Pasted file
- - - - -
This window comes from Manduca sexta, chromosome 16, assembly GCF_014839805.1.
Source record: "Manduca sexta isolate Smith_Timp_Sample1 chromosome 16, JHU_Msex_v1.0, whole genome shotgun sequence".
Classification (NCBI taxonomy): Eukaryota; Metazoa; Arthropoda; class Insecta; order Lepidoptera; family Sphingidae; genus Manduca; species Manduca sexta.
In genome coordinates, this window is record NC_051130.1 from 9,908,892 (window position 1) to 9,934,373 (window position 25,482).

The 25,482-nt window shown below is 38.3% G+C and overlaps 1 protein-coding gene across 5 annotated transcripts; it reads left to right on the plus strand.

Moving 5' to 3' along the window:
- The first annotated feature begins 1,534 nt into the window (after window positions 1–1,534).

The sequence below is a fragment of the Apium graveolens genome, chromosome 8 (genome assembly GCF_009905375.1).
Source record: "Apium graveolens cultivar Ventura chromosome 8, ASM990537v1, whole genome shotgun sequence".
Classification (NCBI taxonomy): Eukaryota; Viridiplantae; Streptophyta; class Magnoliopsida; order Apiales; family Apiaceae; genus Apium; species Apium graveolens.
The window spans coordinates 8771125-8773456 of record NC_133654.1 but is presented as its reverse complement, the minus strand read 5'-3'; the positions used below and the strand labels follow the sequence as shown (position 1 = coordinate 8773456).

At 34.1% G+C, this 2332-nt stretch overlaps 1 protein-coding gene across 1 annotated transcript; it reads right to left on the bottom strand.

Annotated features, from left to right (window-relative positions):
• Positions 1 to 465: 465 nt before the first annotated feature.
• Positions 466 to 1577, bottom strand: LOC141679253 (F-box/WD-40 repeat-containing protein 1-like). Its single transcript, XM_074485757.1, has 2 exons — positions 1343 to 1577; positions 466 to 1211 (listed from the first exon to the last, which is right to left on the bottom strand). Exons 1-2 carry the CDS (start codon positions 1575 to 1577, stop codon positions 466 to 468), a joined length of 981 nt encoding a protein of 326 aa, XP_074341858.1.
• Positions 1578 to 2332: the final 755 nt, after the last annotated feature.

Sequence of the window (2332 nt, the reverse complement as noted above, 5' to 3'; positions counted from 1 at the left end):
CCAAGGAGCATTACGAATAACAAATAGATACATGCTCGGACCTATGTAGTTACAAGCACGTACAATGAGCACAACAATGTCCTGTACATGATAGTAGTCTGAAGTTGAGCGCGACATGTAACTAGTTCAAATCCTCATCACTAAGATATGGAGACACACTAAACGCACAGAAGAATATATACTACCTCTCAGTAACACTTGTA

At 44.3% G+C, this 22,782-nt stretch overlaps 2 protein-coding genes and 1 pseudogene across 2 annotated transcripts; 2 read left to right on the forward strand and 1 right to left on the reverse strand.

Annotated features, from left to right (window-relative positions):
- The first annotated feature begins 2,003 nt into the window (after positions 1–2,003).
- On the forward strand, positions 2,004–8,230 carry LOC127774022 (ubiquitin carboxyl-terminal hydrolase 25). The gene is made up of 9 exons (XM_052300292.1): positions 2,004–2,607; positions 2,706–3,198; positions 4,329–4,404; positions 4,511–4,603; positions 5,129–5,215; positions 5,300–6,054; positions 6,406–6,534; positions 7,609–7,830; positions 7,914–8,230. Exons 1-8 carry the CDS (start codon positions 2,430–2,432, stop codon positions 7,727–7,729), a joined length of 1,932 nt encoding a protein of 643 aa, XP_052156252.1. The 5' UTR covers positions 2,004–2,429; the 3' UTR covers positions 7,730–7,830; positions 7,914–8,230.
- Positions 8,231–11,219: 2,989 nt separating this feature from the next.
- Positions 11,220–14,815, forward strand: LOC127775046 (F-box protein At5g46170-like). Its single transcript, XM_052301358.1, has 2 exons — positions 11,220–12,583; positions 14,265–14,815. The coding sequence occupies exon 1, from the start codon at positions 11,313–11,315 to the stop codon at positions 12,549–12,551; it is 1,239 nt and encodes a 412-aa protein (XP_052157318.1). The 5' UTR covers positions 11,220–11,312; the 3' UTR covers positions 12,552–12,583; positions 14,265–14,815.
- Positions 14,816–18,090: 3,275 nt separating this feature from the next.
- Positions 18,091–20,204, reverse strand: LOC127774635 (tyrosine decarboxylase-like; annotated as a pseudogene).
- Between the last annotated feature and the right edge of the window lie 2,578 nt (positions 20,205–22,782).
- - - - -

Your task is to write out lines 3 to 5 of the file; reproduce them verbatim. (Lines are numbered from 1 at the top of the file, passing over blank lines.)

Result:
Classification (NCBI taxonomy): Eukaryota; Metazoa; Arthropoda; class Insecta; order Lepidoptera; family Sphingidae; genus Manduca; species Manduca sexta.
In genome coordinates, this window is record NC_051130.1 from 9,908,892 (window position 1) to 9,934,373 (window position 25,482).

The 25,482-nt window shown below is 38.3% G+C and overlaps 1 protein-coding gene across 5 annotated transcripts; it reads left to right on the plus strand.